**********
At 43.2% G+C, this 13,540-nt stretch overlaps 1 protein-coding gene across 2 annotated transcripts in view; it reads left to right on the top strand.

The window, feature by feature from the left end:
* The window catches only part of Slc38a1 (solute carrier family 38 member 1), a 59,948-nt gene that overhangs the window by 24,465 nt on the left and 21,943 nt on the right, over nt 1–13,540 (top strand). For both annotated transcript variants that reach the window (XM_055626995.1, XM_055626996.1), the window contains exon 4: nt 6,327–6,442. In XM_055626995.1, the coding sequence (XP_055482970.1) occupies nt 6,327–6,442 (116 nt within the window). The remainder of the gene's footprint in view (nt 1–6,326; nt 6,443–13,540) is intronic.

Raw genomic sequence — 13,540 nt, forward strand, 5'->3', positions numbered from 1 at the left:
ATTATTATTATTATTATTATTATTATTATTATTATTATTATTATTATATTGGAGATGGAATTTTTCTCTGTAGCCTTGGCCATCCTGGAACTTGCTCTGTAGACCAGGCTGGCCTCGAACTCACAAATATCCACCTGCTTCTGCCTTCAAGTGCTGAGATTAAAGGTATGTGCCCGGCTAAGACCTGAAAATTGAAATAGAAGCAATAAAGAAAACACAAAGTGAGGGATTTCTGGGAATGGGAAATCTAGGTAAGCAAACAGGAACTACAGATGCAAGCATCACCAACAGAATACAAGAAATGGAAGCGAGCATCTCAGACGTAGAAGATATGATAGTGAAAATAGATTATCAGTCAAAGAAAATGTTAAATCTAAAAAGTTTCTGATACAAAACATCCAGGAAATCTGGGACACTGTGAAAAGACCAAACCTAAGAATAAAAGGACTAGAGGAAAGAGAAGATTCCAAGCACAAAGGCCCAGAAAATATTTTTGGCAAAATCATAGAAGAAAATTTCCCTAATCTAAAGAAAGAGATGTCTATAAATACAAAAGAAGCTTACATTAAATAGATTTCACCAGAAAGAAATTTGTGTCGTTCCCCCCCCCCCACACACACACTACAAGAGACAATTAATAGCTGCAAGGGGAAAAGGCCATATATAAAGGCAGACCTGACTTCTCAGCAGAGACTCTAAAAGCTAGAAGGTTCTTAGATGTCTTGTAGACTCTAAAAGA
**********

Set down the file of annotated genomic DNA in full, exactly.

At 43.2% G+C, this 13,540-nt stretch overlaps 1 protein-coding gene across 2 annotated transcripts in view; it reads left to right on the top strand.

The window, feature by feature from the left end:
* The window catches only part of Slc38a1 (solute carrier family 38 member 1), a 59,948-nt gene that overhangs the window by 24,465 nt on the left and 21,943 nt on the right, over nt 1–13,540 (top strand). For both annotated transcript variants that reach the window (XM_055626995.1, XM_055626996.1), the window contains exon 4: nt 6,327–6,442. In XM_055626995.1, the coding sequence (XP_055482970.1) occupies nt 6,327–6,442 (116 nt within the window). The remainder of the gene's footprint in view (nt 1–6,326; nt 6,443–13,540) is intronic.

Raw genomic sequence — 13,540 nt, forward strand, 5'->3', positions numbered from 1 at the left:
ATTATTATTATTATTATTATTATTATTATTATTATTATTATTATTATATTGGAGATGGAATTTTTCTCTGTAGCCTTGGCCATCCTGGAACTTGCTCTGTAGACCAGGCTGGCCTCGAACTCACAAATATCCACCTGCTTCTGCCTTCAAGTGCTGAGATTAAAGGTATGTGCCCGGCTAAGACCTGAAAATTGAAATAGAAGCAATAAAGAAAACACAAAGTGAGGGATTTCTGGGAATGGGAAATCTAGGTAAGCAAACAGGAACTACAGATGCAAGCATCACCAACAGAATACAAGAAATGGAAGCGAGCATCTCAGACGTAGAAGATATGATAGTGAAAATAGATTATCAGTCAAAGAAAATGTTAAATCTAAAAAGTTTCTGATACAAAACATCCAGGAAATCTGGGACACTGTGAAAAGACCAAACCTAAGAATAAAAGGACTAGAGGAAAGAGAAGATTCCAAGCACAAAGGCCCAGAAAATATTTTTGGCAAAATCATAGAAGAAAATTTCCCTAATCTAAAGAAAGAGATGTCTATAAATACAAAAGAAGCTTACATTAAATAGATTTCACCAGAAAGAAATTTGTGTCGTTCCCCCCCCCCCACACACACACTACAAGAGACAATTAATAGCTGCAAGGGGAAAAGGCCATATATAAAGGCAGACCTGACTTCTCAGCAGAGACTCTAAAAGCTAGAAGGTTCTTAGATGTCTTGTAGACTCTAAAAGA